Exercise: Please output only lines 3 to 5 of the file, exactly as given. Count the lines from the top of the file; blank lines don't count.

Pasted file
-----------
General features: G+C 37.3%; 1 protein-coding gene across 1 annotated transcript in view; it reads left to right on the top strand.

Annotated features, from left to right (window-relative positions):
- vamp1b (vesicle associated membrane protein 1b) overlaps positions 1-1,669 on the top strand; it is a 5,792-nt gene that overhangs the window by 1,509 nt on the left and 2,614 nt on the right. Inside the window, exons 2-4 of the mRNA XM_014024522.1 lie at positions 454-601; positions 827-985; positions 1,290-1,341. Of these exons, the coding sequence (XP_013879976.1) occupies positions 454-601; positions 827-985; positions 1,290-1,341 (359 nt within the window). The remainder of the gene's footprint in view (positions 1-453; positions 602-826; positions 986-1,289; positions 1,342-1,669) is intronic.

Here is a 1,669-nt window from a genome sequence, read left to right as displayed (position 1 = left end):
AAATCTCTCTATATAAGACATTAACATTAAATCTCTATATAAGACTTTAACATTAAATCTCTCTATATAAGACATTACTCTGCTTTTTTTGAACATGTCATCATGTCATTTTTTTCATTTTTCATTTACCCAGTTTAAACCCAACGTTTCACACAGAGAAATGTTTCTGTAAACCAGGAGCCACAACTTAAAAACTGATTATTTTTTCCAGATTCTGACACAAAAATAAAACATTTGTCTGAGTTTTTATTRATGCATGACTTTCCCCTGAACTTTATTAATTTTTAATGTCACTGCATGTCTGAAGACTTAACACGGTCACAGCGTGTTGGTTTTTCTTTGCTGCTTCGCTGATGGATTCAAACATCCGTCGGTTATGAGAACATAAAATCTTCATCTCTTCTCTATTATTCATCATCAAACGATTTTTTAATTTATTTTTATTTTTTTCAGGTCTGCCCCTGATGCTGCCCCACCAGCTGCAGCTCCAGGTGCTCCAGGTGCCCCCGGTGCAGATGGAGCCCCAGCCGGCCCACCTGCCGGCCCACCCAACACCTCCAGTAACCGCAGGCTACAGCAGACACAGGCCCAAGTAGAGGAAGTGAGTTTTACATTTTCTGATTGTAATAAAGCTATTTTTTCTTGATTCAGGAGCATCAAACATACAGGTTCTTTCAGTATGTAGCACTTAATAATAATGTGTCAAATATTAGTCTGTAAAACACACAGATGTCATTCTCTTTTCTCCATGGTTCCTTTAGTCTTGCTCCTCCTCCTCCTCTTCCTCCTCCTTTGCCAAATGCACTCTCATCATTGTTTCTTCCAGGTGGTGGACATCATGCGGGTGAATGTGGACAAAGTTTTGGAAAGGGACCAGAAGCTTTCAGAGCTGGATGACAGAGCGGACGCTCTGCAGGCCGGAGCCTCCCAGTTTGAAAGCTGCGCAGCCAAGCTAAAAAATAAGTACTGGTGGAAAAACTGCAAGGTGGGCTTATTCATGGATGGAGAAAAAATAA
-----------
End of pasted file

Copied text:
- vamp1b (vesicle associated membrane protein 1b) overlaps positions 1-1,669 on the top strand; it is a 5,792-nt gene that overhangs the window by 1,509 nt on the left and 2,614 nt on the right. Inside the window, exons 2-4 of the mRNA XM_014024522.1 lie at positions 454-601; positions 827-985; positions 1,290-1,341. Of these exons, the coding sequence (XP_013879976.1) occupies positions 454-601; positions 827-985; positions 1,290-1,341 (359 nt within the window). The remainder of the gene's footprint in view (positions 1-453; positions 602-826; positions 986-1,289; positions 1,342-1,669) is intronic.

Here is a 1,669-nt window from a genome sequence, read left to right as displayed (position 1 = left end):
AAATCTCTCTATATAAGACATTAACATTAAATCTCTATATAAGACTTTAACATTAAATCTCTCTATATAAGACATTACTCTGCTTTTTTTGAACATGTCATCATGTCATTTTTTTCATTTTTCATTTACCCAGTTTAAACCCAACGTTTCACACAGAGAAATGTTTCTGTAAACCAGGAGCCACAACTTAAAAACTGATTATTTTTTCCAGATTCTGACACAAAAATAAAACATTTGTCTGAGTTTTTATTRATGCATGACTTTCCCCTGAACTTTATTAATTTTTAATGTCACTGCATGTCTGAAGACTTAACACGGTCACAGCGTGTTGGTTTTTCTTTGCTGCTTCGCTGATGGATTCAAACATCCGTCGGTTATGAGAACATAAAATCTTCATCTCTTCTCTATTATTCATCATCAAACGATTTTTTAATTTATTTTTATTTTTTTCAGGTCTGCCCCTGATGCTGCCCCACCAGCTGCAGCTCCAGGTGCTCCAGGTGCCCCCGGTGCAGATGGAGCCCCAGCCGGCCCACCTGCCGGCCCACCCAACACCTCCAGTAACCGCAGGCTACAGCAGACACAGGCCCAAGTAGAGGAAGTGAGTTTTACATTTTCTGATTGTAATAAAGCTATTTTTTCTTGATTCAGGAGCATCAAACATACAGGTTCTTTCAGTATGTAGCACTTAATAATAATGTGTCAAATATTAGTCTGTAAAACACACAGATGTCATTCTCTTTTCTCCATGGTTCCTTTAGTCTTGCTCCTCCTCCTCCTCTTCCTCCTCCTTTGCCAAATGCACTCTCATCATTGTTTCTTCCAGGTGGTGGACATCATGCGGGTGAATGTGGACAAAGTTTTGGAAAGGGACCAGAAGCTTTCAGAGCTGGATGACAGAGCGGACGCTCTGCAGGCCGGAGCCTCCCAGTTTGAAAGCTGCGCAGCCAAGCTAAAAAATAAGTACTGGTGGAAAAACTGCAAGGTGGGCTTATTCATGGATGGAGAAAAAATAA